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Sex, landscape diversity and primary productivity shape the seasonal space use of a migratory European raptor

Cite this dataset

Spatz, Theresa et al. (2022). Sex, landscape diversity and primary productivity shape the seasonal space use of a migratory European raptor [Dataset]. Dryad.


Intrinsic and extrinsic drivers shape the space use of wide-ranging raptors. A large proportion of raptors are migrants that shift their activity ranges between summer and winter habitats, where they encounter different environmental conditions. Analysing the effects of intrinsic and extrinsic drivers on the space use in summer and winter habitats provides crucial insights into the ecology of migratory raptors. Here, we investigated the seasonal space use by 43 red kites (Milvus milvus) tracked by GPS-transmitters across central and south-western Europe over seven years. We compared space use patterns, i.e., activity range sizes and mean daily distances of the birds between summer and winter, and analysed the influence of extrinsic (landscape diversity, primary productivity) and intrinsic factors (sex). Within summer, we investigated the influence of breeding success and sex on activity range sizes. We further analysed differences in habitat availability and habitat selection between seasons. We found that space use was smaller in summers than in winters. When compared to those of males, activity ranges of female red kites were larger in summers and smaller in winters, with shorter mean daily distances in both seasons. Within summer, successfully breeding red kites had smaller activity range sizes in both sexes, but this effect was stronger in females than in males. Regardless of the season, landscape diversity was positively correlated with space use, whereas primary productivity was negatively correlated with it. The habitat use differed between seasons, with agricultural landscapes being less proportionally used in summers than in winters. Overall, we showed that both intrinsic and extrinsic drivers shaped space use in both the seasons, leading to differences in space use patterns and habitat use in migratory raptors between their summer and winter habitats. Our findings underline the importance of consideration of the entire annual cycle of migratory species for conservation management.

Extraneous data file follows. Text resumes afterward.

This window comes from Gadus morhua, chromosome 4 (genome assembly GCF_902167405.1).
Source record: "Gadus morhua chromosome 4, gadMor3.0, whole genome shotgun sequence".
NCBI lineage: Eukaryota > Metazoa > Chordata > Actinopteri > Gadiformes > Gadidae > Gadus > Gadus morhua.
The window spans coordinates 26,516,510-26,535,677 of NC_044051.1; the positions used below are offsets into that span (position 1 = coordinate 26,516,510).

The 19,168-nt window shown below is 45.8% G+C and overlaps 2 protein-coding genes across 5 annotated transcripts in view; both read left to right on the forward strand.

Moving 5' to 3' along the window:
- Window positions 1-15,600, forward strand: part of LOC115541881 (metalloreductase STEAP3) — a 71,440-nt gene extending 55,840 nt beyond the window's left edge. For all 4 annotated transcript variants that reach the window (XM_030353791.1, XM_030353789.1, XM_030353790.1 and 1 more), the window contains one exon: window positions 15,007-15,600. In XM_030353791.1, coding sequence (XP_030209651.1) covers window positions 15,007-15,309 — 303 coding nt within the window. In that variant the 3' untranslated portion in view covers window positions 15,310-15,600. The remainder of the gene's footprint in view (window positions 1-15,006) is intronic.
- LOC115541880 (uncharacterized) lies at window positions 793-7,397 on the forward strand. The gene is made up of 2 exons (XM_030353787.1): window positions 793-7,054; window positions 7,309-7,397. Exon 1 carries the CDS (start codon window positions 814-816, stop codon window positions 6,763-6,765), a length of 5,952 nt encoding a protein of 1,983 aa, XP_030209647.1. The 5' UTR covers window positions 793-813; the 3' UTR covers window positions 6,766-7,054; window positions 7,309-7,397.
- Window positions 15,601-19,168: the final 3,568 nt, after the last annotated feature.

Deutsche Bundesstiftung Umwelt, Award: 20016/463

Federal Ministry for the Environment, Nature Conservation, Building and Nuclear Safety, Award: FKZ 3511685C10

Stiftung Naturschutz Thüringen

Federal Agency for Nature Conservation